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Let’s take a look at each team and their various keys to achieve their goals for 2013. For some clubs, like the Yankees, it’s to win no matter what. For others, like the Mets, it’s a means to an end by developing and clearing the last bloated salaries from the previous baseball operations regime. Unlike prior years, the 2013 Yankees are functioning with a strict budget, tamped down bravado among the media and fanbase, and the acknowledgement of the possibility of a disappointing year. The demands, however, remain the same: Win. Period.

Starting Pitching Key: CC Sabathia

Following the 2012 season, Sabathia required surgery on his elbow to remove a bone spur. He pitched in pain for much of the year without admitting it and still had what would’ve been a Cy Young Award caliber season had he not missed 4-5 starts with a strained groin and the elbow issue.

The age and shortness in the Yankees’ rotation makes Sabathia’s health and performance all the more important. He has to give them 220+ innings and his usual 18+ wins as the horse carting the pitching staff on his back or they’re in major trouble.

Relief Pitching Key: Mariano Rivera

The talk that Rivera will be an automatic stems from the deity-like status he’s acquired. Is it likely that he’ll be his old self again? Even if he isn’t he’ll probably still be very good and better than most other closers, but he’s also 43-years-old and returning from a serious knee injury. The Yankees don’t have a ready-made replacement for him if he goes down again as they did with Rafael Soriano.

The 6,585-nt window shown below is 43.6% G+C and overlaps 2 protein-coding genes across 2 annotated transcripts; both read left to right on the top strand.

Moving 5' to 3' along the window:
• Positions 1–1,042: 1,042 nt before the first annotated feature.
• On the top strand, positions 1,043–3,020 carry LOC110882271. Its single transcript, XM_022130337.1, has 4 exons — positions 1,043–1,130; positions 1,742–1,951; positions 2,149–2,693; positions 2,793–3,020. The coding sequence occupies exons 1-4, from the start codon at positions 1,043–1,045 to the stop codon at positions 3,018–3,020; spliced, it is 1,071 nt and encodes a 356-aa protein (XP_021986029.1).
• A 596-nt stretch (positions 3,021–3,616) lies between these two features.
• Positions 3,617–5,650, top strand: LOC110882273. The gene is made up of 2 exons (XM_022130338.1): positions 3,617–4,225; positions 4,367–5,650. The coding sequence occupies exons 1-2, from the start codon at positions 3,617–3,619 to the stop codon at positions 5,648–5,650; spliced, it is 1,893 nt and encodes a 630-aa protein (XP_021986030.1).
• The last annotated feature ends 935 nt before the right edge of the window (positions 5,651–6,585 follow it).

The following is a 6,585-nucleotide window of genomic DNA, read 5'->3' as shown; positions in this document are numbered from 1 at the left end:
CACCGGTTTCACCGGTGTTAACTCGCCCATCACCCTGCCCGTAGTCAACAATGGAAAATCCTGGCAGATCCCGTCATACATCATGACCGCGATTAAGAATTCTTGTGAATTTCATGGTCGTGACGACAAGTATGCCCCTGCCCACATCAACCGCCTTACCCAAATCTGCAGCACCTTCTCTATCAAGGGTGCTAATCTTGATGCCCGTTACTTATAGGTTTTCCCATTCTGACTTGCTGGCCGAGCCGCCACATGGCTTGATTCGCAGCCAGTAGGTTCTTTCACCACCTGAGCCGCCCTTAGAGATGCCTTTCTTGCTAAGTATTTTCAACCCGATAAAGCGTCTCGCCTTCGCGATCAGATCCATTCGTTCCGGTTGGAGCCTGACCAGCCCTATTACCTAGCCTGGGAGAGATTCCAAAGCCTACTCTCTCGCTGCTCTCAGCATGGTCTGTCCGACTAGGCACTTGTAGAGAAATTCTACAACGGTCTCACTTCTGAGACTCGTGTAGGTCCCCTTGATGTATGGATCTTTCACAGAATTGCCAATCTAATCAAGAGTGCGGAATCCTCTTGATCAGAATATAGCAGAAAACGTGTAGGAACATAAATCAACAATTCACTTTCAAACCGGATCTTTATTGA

Offensive Key: Mark Teixeira

Teixeira’s reported “decline” and desperation to hit home runs at home have turned into factoids. Everyone says it, therefore it’s accepted as truth. His batting average has dropped to .256 and below between 2010 and 2012 after never hitting lower than .281 since his rookie year, but a large portion of that is bad luck and the defensive shifts that are deployed against him. His BAbip has dropped to an average of about .250 in those years. He still walks and he’s not striking out more than he did in his best years.

The problem for Teixeira will be other teams focusing on stopping him. No one can stop Robinson Cano—that’s known—they try to contain him. Teixeira, on the other hand, is streaky and vulnerable. With the losses of other power bats in the Yankees’ lineup and the players returning from injury, there won’t be any reason to give Teixeira pitches to hit. If he grows impatient and expands his strike zone trying to produce, he’ll have a bad year.

Defensive Key: Derek Jeter